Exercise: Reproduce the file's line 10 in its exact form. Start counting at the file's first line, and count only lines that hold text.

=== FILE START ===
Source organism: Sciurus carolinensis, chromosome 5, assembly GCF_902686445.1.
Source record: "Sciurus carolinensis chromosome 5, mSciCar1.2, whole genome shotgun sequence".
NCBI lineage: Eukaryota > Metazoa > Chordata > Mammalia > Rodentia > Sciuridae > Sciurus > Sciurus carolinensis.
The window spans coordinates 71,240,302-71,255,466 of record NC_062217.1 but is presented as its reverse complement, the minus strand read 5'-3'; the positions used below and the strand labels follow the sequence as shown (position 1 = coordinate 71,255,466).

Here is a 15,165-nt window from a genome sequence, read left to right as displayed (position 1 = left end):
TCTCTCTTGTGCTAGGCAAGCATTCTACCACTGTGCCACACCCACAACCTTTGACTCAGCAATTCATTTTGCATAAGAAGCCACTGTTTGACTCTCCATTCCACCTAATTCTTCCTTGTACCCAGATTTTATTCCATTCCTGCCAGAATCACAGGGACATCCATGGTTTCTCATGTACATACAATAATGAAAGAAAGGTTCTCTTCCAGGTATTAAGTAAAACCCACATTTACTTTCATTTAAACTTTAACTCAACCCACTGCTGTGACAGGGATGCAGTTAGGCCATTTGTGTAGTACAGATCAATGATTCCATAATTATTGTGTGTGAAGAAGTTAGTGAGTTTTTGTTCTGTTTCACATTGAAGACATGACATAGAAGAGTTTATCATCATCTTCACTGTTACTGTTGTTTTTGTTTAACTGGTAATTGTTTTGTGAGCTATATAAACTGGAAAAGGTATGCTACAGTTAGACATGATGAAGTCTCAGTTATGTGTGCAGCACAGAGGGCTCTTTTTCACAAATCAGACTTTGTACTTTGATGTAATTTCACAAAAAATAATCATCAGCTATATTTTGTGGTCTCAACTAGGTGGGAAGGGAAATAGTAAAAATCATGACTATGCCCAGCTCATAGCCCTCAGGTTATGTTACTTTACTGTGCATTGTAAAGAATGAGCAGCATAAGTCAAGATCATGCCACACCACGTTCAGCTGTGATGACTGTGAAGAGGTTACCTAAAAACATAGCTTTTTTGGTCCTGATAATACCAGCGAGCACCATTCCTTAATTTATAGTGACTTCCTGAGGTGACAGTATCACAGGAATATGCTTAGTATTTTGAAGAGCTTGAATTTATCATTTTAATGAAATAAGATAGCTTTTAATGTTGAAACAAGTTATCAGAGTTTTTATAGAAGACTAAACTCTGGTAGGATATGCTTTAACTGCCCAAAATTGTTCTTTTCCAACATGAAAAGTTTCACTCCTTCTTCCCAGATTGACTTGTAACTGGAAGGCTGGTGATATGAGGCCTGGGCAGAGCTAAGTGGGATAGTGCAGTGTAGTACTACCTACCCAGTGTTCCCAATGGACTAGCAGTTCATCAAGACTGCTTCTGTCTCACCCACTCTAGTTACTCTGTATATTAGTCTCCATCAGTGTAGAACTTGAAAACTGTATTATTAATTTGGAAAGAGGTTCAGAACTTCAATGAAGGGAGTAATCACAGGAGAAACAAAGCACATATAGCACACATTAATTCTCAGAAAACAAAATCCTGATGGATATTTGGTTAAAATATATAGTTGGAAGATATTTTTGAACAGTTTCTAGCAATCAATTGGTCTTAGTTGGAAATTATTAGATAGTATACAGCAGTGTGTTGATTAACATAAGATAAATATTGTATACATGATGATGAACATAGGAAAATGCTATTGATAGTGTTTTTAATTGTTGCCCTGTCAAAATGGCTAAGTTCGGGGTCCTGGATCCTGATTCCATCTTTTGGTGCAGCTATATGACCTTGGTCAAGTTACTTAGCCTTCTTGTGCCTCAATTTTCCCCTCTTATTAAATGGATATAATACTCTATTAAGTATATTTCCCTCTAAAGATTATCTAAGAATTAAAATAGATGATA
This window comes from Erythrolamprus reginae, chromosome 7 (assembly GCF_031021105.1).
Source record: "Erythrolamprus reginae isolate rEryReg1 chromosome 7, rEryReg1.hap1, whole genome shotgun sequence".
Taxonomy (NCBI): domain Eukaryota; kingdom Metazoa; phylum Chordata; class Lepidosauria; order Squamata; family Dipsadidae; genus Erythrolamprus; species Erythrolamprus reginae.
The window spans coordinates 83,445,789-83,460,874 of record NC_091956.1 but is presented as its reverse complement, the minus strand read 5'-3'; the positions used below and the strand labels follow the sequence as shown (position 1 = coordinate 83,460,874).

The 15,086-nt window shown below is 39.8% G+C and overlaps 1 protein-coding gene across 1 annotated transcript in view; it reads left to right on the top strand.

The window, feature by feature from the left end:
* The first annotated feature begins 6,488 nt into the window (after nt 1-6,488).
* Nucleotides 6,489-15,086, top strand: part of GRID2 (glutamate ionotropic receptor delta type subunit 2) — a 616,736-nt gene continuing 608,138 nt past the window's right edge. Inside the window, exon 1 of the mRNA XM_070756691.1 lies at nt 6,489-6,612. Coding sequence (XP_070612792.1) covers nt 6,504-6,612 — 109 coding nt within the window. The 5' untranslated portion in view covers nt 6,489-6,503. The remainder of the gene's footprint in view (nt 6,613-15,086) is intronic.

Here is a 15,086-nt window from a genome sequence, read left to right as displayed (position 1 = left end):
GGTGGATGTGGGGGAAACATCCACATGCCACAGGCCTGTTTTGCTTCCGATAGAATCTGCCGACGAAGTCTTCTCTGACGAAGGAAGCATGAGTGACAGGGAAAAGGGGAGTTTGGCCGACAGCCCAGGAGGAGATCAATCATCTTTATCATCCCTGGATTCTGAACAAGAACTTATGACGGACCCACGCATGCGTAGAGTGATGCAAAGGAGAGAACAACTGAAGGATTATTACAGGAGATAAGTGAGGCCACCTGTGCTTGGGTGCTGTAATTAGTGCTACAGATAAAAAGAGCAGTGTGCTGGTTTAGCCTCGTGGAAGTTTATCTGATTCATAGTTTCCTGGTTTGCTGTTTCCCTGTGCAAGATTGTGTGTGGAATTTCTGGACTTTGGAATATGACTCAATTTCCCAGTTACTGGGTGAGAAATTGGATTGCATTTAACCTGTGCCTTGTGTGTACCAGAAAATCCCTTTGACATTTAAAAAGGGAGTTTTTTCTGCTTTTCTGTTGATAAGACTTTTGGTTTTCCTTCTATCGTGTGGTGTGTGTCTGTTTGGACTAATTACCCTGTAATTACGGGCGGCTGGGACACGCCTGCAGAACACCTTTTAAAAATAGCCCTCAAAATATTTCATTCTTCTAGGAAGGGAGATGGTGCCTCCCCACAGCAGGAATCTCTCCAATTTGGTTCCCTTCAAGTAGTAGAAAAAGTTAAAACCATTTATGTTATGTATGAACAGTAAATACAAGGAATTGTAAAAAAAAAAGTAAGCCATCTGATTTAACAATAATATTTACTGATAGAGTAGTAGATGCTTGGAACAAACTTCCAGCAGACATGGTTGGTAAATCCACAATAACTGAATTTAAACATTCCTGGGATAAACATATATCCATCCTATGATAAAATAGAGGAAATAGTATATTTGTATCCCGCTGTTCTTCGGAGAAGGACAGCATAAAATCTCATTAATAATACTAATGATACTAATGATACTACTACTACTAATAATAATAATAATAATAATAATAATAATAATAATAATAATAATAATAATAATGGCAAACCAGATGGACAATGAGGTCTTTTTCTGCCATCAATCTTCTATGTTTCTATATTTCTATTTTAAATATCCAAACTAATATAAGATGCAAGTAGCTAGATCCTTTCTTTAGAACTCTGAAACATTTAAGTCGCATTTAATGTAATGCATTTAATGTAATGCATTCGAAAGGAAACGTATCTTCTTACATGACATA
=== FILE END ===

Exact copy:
The window spans coordinates 83,445,789-83,460,874 of record NC_091956.1 but is presented as its reverse complement, the minus strand read 5'-3'; the positions used below and the strand labels follow the sequence as shown (position 1 = coordinate 83,460,874).